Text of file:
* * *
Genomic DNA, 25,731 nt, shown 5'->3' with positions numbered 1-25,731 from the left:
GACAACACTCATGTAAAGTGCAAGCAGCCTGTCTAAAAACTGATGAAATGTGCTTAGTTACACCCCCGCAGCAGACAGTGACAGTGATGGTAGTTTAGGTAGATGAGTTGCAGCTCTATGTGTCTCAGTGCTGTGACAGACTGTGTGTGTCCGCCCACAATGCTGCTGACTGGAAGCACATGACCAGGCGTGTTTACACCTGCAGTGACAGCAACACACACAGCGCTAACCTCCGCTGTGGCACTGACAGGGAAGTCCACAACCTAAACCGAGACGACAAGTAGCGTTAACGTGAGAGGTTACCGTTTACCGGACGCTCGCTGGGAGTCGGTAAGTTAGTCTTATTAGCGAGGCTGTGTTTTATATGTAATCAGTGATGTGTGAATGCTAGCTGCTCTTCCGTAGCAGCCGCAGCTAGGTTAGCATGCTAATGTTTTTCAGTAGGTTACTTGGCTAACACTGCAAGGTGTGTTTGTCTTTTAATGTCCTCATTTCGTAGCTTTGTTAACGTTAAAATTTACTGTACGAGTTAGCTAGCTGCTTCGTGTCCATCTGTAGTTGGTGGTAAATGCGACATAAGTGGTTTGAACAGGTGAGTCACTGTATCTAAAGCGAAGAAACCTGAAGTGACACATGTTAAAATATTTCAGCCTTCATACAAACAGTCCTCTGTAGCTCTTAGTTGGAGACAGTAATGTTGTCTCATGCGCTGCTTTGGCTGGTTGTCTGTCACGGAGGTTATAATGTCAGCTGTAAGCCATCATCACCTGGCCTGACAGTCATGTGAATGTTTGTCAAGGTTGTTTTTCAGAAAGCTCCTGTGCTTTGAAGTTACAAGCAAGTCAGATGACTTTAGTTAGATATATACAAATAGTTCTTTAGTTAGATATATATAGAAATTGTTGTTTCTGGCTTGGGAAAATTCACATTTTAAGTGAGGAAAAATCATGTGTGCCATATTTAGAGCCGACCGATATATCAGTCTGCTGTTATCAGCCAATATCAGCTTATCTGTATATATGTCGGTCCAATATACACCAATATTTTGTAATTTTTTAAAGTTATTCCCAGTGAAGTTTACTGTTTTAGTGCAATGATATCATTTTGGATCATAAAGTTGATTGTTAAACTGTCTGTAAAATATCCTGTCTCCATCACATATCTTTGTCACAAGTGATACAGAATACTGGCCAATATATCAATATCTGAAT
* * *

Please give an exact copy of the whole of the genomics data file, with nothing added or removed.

Genomic DNA, 25,731 nt, shown 5'->3' with positions numbered 1-25,731 from the left:
GACAACACTCATGTAAAGTGCAAGCAGCCTGTCTAAAAACTGATGAAATGTGCTTAGTTACACCCCCGCAGCAGACAGTGACAGTGATGGTAGTTTAGGTAGATGAGTTGCAGCTCTATGTGTCTCAGTGCTGTGACAGACTGTGTGTGTCCGCCCACAATGCTGCTGACTGGAAGCACATGACCAGGCGTGTTTACACCTGCAGTGACAGCAACACACACAGCGCTAACCTCCGCTGTGGCACTGACAGGGAAGTCCACAACCTAAACCGAGACGACAAGTAGCGTTAACGTGAGAGGTTACCGTTTACCGGACGCTCGCTGGGAGTCGGTAAGTTAGTCTTATTAGCGAGGCTGTGTTTTATATGTAATCAGTGATGTGTGAATGCTAGCTGCTCTTCCGTAGCAGCCGCAGCTAGGTTAGCATGCTAATGTTTTTCAGTAGGTTACTTGGCTAACACTGCAAGGTGTGTTTGTCTTTTAATGTCCTCATTTCGTAGCTTTGTTAACGTTAAAATTTACTGTACGAGTTAGCTAGCTGCTTCGTGTCCATCTGTAGTTGGTGGTAAATGCGACATAAGTGGTTTGAACAGGTGAGTCACTGTATCTAAAGCGAAGAAACCTGAAGTGACACATGTTAAAATATTTCAGCCTTCATACAAACAGTCCTCTGTAGCTCTTAGTTGGAGACAGTAATGTTGTCTCATGCGCTGCTTTGGCTGGTTGTCTGTCACGGAGGTTATAATGTCAGCTGTAAGCCATCATCACCTGGCCTGACAGTCATGTGAATGTTTGTCAAGGTTGTTTTTCAGAAAGCTCCTGTGCTTTGAAGTTACAAGCAAGTCAGATGACTTTAGTTAGATATATACAAATAGTTCTTTAGTTAGATATATATAGAAATTGTTGTTTCTGGCTTGGGAAAATTCACATTTTAAGTGAGGAAAAATCATGTGTGCCATATTTAGAGCCGACCGATATATCAGTCTGCTGTTATCAGCCAATATCAGCTTATCTGTATATATGTCGGTCCAATATACACCAATATTTTGTAATTTTTTAAAGTTATTCCCAGTGAAGTTTACTGTTTTAGTGCAATGATATCATTTTGGATCATAAAGTTGATTGTTAAACTGTCTGTAAAATATCCTGTCTCCATCACATATCTTTGTCACAAGTGATACAGAATACTGGCCAATATATCAATATCTGAAT